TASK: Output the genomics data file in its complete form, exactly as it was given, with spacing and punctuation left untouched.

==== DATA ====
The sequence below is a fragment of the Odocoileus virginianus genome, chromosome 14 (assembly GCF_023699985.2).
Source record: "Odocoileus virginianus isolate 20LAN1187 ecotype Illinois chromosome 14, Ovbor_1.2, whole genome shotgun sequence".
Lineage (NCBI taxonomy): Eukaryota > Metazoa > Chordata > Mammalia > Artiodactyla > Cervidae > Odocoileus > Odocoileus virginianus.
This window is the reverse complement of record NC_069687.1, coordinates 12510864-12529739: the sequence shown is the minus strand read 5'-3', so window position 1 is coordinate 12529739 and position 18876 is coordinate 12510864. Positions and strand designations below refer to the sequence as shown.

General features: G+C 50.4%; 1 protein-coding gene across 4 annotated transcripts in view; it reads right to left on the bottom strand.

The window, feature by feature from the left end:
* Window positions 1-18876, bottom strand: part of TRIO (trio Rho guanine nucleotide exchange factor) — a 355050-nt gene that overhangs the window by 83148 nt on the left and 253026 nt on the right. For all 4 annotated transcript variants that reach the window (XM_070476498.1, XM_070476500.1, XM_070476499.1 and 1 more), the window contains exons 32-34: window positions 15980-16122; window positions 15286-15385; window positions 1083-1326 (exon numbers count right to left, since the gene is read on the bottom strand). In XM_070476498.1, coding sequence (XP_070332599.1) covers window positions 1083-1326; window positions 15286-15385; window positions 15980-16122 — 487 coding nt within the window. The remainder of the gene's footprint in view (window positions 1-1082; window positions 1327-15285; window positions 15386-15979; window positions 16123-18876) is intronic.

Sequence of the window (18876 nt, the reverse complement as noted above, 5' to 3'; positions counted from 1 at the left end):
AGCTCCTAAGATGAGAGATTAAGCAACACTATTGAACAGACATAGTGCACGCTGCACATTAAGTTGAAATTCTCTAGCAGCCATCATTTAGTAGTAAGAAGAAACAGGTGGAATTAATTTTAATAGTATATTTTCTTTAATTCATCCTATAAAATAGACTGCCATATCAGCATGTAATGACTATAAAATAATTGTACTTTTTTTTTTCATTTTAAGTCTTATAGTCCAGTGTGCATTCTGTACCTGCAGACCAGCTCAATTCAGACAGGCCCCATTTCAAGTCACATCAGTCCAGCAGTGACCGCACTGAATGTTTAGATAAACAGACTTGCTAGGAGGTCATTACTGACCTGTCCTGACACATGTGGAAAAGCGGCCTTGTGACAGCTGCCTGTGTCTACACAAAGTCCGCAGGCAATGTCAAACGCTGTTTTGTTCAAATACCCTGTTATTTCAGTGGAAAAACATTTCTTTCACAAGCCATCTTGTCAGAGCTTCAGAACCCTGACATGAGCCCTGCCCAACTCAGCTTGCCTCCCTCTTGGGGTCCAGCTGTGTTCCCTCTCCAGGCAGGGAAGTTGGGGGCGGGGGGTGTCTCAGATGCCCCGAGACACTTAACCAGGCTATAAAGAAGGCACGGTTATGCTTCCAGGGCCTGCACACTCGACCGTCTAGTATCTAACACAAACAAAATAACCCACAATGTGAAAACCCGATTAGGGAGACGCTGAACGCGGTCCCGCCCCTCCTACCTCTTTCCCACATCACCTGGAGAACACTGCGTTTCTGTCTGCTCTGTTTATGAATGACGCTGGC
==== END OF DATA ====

The sequence below is a fragment of the Odocoileus virginianus genome, chromosome 14 (assembly GCF_023699985.2).
Source record: "Odocoileus virginianus isolate 20LAN1187 ecotype Illinois chromosome 14, Ovbor_1.2, whole genome shotgun sequence".
Lineage (NCBI taxonomy): Eukaryota > Metazoa > Chordata > Mammalia > Artiodactyla > Cervidae > Odocoileus > Odocoileus virginianus.
This window is the reverse complement of record NC_069687.1, coordinates 12510864-12529739: the sequence shown is the minus strand read 5'-3', so window position 1 is coordinate 12529739 and position 18876 is coordinate 12510864. Positions and strand designations below refer to the sequence as shown.

General features: G+C 50.4%; 1 protein-coding gene across 4 annotated transcripts in view; it reads right to left on the bottom strand.

The window, feature by feature from the left end:
* Window positions 1-18876, bottom strand: part of TRIO (trio Rho guanine nucleotide exchange factor) — a 355050-nt gene that overhangs the window by 83148 nt on the left and 253026 nt on the right. For all 4 annotated transcript variants that reach the window (XM_070476498.1, XM_070476500.1, XM_070476499.1 and 1 more), the window contains exons 32-34: window positions 15980-16122; window positions 15286-15385; window positions 1083-1326 (exon numbers count right to left, since the gene is read on the bottom strand). In XM_070476498.1, coding sequence (XP_070332599.1) covers window positions 1083-1326; window positions 15286-15385; window positions 15980-16122 — 487 coding nt within the window. The remainder of the gene's footprint in view (window positions 1-1082; window positions 1327-15285; window positions 15386-15979; window positions 16123-18876) is intronic.

Sequence of the window (18876 nt, the reverse complement as noted above, 5' to 3'; positions counted from 1 at the left end):
AGCTCCTAAGATGAGAGATTAAGCAACACTATTGAACAGACATAGTGCACGCTGCACATTAAGTTGAAATTCTCTAGCAGCCATCATTTAGTAGTAAGAAGAAACAGGTGGAATTAATTTTAATAGTATATTTTCTTTAATTCATCCTATAAAATAGACTGCCATATCAGCATGTAATGACTATAAAATAATTGTACTTTTTTTTTTCATTTTAAGTCTTATAGTCCAGTGTGCATTCTGTACCTGCAGACCAGCTCAATTCAGACAGGCCCCATTTCAAGTCACATCAGTCCAGCAGTGACCGCACTGAATGTTTAGATAAACAGACTTGCTAGGAGGTCATTACTGACCTGTCCTGACACATGTGGAAAAGCGGCCTTGTGACAGCTGCCTGTGTCTACACAAAGTCCGCAGGCAATGTCAAACGCTGTTTTGTTCAAATACCCTGTTATTTCAGTGGAAAAACATTTCTTTCACAAGCCATCTTGTCAGAGCTTCAGAACCCTGACATGAGCCCTGCCCAACTCAGCTTGCCTCCCTCTTGGGGTCCAGCTGTGTTCCCTCTCCAGGCAGGGAAGTTGGGGGCGGGGGGTGTCTCAGATGCCCCGAGACACTTAACCAGGCTATAAAGAAGGCACGGTTATGCTTCCAGGGCCTGCACACTCGACCGTCTAGTATCTAACACAAACAAAATAACCCACAATGTGAAAACCCGATTAGGGAGACGCTGAACGCGGTCCCGCCCCTCCTACCTCTTTCCCACATCACCTGGAGAACACTGCGTTTCTGTCTGCTCTGTTTATGAATGACGCTGGC